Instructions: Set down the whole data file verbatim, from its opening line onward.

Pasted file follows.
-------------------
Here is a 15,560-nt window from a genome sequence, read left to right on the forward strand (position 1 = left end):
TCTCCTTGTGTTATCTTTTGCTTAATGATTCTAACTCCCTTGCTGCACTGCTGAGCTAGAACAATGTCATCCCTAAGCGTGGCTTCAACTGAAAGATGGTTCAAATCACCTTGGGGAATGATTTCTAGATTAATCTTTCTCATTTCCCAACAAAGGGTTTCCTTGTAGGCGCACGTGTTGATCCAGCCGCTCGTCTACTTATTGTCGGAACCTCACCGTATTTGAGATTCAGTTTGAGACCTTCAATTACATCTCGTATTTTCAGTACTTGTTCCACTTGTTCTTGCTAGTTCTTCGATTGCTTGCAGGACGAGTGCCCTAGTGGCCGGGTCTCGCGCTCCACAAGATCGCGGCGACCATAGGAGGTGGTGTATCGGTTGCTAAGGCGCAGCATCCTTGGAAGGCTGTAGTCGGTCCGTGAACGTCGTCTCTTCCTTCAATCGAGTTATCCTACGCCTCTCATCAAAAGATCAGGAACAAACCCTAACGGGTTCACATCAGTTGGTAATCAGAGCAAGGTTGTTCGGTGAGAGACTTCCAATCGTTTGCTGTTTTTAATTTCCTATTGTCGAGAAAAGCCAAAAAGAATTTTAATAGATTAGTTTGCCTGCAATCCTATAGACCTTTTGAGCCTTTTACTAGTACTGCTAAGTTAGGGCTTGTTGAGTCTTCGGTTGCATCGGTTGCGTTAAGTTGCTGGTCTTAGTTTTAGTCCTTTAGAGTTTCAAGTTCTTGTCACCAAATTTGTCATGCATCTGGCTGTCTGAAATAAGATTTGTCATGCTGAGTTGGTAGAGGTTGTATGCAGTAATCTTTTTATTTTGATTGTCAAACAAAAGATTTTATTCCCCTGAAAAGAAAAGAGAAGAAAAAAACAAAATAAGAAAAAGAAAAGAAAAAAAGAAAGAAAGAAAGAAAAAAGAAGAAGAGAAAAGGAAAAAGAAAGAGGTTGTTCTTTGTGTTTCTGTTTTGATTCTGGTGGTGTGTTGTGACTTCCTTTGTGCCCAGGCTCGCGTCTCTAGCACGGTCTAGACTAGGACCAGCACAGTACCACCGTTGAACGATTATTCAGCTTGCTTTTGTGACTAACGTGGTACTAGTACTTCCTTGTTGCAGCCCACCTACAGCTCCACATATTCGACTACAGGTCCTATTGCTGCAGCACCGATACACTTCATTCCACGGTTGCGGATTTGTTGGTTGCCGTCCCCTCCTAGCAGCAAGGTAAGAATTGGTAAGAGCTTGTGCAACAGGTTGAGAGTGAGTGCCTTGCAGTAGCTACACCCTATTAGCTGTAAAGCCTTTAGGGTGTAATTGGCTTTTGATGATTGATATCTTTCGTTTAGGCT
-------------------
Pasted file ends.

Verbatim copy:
Here is a 15,560-nt window from a genome sequence, read left to right on the forward strand (position 1 = left end):
TCTCCTTGTGTTATCTTTTGCTTAATGATTCTAACTCCCTTGCTGCACTGCTGAGCTAGAACAATGTCATCCCTAAGCGTGGCTTCAACTGAAAGATGGTTCAAATCACCTTGGGGAATGATTTCTAGATTAATCTTTCTCATTTCCCAACAAAGGGTTTCCTTGTAGGCGCACGTGTTGATCCAGCCGCTCGTCTACTTATTGTCGGAACCTCACCGTATTTGAGATTCAGTTTGAGACCTTCAATTACATCTCGTATTTTCAGTACTTGTTCCACTTGTTCTTGCTAGTTCTTCGATTGCTTGCAGGACGAGTGCCCTAGTGGCCGGGTCTCGCGCTCCACAAGATCGCGGCGACCATAGGAGGTGGTGTATCGGTTGCTAAGGCGCAGCATCCTTGGAAGGCTGTAGTCGGTCCGTGAACGTCGTCTCTTCCTTCAATCGAGTTATCCTACGCCTCTCATCAAAAGATCAGGAACAAACCCTAACGGGTTCACATCAGTTGGTAATCAGAGCAAGGTTGTTCGGTGAGAGACTTCCAATCGTTTGCTGTTTTTAATTTCCTATTGTCGAGAAAAGCCAAAAAGAATTTTAATAGATTAGTTTGCCTGCAATCCTATAGACCTTTTGAGCCTTTTACTAGTACTGCTAAGTTAGGGCTTGTTGAGTCTTCGGTTGCATCGGTTGCGTTAAGTTGCTGGTCTTAGTTTTAGTCCTTTAGAGTTTCAAGTTCTTGTCACCAAATTTGTCATGCATCTGGCTGTCTGAAATAAGATTTGTCATGCTGAGTTGGTAGAGGTTGTATGCAGTAATCTTTTTATTTTGATTGTCAAACAAAAGATTTTATTCCCCTGAAAAGAAAAGAGAAGAAAAAAACAAAATAAGAAAAAGAAAAGAAAAAAAGAAAGAAAGAAAGAAAAAAGAAGAAGAGAAAAGGAAAAAGAAAGAGGTTGTTCTTTGTGTTTCTGTTTTGATTCTGGTGGTGTGTTGTGACTTCCTTTGTGCCCAGGCTCGCGTCTCTAGCACGGTCTAGACTAGGACCAGCACAGTACCACCGTTGAACGATTATTCAGCTTGCTTTTGTGACTAACGTGGTACTAGTACTTCCTTGTTGCAGCCCACCTACAGCTCCACATATTCGACTACAGGTCCTATTGCTGCAGCACCGATACACTTCATTCCACGGTTGCGGATTTGTTGGTTGCCGTCCCCTCCTAGCAGCAAGGTAAGAATTGGTAAGAGCTTGTGCAACAGGTTGAGAGTGAGTGCCTTGCAGTAGCTACACCCTATTAGCTGTAAAGCCTTTAGGGTGTAATTGGCTTTTGATGATTGATATCTTTCGTTTAGGCT